Westlaw Edge continues to make very good progress the market, and it continues to command an attractive premium. We expect to release additional Westlaw Edge modules over the balance of the year, which should further strengthen and enhance our offering. We're also continuing to roll out new solutions for the legal market. Last month, we launched Panoramic, an integrated and holistic approach to matter management. Panoramic is a cloud-based solution that joins together existing offerings in Practical Law legal guidance with Elite's financial management system to connect the front and back office of a law firm. Panoramic enables law firms to plan, manage, and execute legal matters with data-driven confidence, and we're expected about the prospects for this new offering.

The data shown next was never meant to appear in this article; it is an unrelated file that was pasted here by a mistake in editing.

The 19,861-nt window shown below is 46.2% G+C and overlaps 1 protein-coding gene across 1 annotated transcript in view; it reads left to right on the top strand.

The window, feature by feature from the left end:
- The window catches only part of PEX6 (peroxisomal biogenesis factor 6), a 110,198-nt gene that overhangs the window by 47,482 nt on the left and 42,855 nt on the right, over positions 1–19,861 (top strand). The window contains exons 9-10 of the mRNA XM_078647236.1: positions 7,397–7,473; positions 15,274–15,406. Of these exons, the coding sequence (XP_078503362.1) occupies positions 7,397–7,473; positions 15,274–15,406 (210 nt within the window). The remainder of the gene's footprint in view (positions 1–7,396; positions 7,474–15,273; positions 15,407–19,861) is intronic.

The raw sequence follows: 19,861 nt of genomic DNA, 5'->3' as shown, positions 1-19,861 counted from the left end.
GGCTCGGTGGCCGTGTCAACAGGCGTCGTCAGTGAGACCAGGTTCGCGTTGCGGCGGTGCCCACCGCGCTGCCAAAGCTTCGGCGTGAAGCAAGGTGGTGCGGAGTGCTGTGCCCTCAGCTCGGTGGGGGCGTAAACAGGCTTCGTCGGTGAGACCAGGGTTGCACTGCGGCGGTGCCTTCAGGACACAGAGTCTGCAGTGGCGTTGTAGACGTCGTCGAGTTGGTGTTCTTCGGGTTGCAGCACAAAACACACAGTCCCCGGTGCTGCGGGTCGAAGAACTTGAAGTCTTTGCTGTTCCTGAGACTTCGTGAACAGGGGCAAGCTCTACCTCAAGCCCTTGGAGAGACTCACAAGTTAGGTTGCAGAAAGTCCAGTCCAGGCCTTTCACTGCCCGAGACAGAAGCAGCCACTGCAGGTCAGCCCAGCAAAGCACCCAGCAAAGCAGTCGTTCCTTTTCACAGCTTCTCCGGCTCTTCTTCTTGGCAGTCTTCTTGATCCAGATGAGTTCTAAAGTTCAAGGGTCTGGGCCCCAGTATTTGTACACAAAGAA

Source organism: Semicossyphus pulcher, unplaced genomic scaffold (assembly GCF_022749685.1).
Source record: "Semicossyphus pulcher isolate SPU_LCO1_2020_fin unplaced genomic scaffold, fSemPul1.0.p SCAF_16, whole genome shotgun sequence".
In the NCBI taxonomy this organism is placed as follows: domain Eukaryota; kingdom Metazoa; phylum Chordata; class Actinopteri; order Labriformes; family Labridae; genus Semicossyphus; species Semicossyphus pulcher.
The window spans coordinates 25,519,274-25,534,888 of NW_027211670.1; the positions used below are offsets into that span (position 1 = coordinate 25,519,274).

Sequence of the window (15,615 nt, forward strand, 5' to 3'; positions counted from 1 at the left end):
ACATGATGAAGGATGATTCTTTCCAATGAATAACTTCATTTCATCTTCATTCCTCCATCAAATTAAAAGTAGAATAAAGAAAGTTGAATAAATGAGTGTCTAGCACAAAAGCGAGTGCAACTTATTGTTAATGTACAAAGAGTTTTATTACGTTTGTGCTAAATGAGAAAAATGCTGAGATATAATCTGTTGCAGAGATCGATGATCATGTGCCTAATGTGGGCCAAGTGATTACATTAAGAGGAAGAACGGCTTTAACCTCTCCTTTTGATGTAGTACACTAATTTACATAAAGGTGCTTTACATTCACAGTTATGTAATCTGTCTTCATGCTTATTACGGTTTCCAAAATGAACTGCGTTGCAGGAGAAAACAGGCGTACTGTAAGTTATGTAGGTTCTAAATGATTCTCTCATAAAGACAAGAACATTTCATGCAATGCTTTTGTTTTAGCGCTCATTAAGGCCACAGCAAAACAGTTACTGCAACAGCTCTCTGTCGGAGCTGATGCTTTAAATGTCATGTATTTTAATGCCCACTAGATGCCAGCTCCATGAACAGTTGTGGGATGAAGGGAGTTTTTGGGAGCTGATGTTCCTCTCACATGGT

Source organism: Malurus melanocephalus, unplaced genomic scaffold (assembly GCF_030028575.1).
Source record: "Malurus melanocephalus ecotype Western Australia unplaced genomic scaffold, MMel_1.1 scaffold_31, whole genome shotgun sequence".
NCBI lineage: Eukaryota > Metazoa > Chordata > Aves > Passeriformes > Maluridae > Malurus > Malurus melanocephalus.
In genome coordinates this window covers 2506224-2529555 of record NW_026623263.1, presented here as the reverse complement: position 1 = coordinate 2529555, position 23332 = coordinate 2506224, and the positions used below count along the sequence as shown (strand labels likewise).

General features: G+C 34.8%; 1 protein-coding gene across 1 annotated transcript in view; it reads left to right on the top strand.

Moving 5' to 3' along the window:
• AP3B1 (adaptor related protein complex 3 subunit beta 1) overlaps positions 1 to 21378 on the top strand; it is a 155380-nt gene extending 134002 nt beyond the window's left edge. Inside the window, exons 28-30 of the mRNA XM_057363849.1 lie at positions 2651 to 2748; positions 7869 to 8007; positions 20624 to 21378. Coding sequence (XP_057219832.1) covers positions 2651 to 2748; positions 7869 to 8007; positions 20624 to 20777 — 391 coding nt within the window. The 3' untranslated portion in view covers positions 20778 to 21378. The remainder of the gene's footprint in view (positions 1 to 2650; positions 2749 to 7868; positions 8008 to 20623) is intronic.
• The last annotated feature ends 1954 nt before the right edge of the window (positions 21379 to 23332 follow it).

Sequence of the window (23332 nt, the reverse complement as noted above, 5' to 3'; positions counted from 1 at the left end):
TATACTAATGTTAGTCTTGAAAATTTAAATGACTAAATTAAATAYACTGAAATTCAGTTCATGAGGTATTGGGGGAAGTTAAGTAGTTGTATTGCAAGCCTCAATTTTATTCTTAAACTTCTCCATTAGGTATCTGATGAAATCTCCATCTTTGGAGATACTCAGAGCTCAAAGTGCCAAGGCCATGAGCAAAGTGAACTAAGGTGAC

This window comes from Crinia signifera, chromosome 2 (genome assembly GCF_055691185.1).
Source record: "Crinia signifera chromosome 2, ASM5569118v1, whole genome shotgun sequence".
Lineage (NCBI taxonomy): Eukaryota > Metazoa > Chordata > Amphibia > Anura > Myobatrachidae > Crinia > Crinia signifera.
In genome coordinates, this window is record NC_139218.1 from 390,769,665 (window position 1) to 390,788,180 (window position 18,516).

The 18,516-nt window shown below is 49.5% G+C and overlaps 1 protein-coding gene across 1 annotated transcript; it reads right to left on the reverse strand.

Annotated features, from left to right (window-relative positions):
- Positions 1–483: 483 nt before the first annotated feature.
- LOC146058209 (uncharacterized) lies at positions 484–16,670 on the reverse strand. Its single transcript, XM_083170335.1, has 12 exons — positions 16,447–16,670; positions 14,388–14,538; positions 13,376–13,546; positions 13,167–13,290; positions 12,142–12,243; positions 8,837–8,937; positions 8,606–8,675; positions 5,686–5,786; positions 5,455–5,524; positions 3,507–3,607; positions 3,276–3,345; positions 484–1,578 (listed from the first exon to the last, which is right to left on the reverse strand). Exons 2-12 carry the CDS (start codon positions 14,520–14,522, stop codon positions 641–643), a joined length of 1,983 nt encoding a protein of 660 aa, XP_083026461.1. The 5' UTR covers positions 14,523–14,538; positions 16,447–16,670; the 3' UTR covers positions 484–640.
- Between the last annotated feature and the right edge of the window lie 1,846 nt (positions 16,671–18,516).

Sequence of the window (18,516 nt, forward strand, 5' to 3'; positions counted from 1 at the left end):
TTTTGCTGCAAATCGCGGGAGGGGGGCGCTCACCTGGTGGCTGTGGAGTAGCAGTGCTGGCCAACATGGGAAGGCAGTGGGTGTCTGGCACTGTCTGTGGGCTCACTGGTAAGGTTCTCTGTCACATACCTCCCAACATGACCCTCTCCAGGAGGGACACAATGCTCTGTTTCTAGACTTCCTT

Now, moving to our corporates segment, corporates revenues were up 8% during the quarter with organic revenue growth of 6%. The acquisition of Integration Point contributed about 300 basis points to the growth rate during the first quarter. Recurring revenues, which are about 76% of the total, were up 9% organically, and transaction revenues were down 4% organically due to softness in our Legal Managed Services business, which, as a reminder, we are in the process of selling to EY. We expect to close this transaction later this quarter. From a profitability perspective, the margin of 33.6% was down 20 basis points from the prior period as higher organic revenues helped to offset the diluted impact of the Integration Point acquisition.

Now, looking at corporates result by subsegment, large corporates, which are about three-quarters of revenues, grew 9%, driven both by tax and legal solutions in addition to the newly acquired Integration Point business. Organic growth in that subsegment was 5%. The medium-sized corporates, about 17% of the total, grew 6% with strong growth from legal and tax solutions. Finally, global corporates grew 8% thanks to a steady performance from our Latin American and Asian businesses.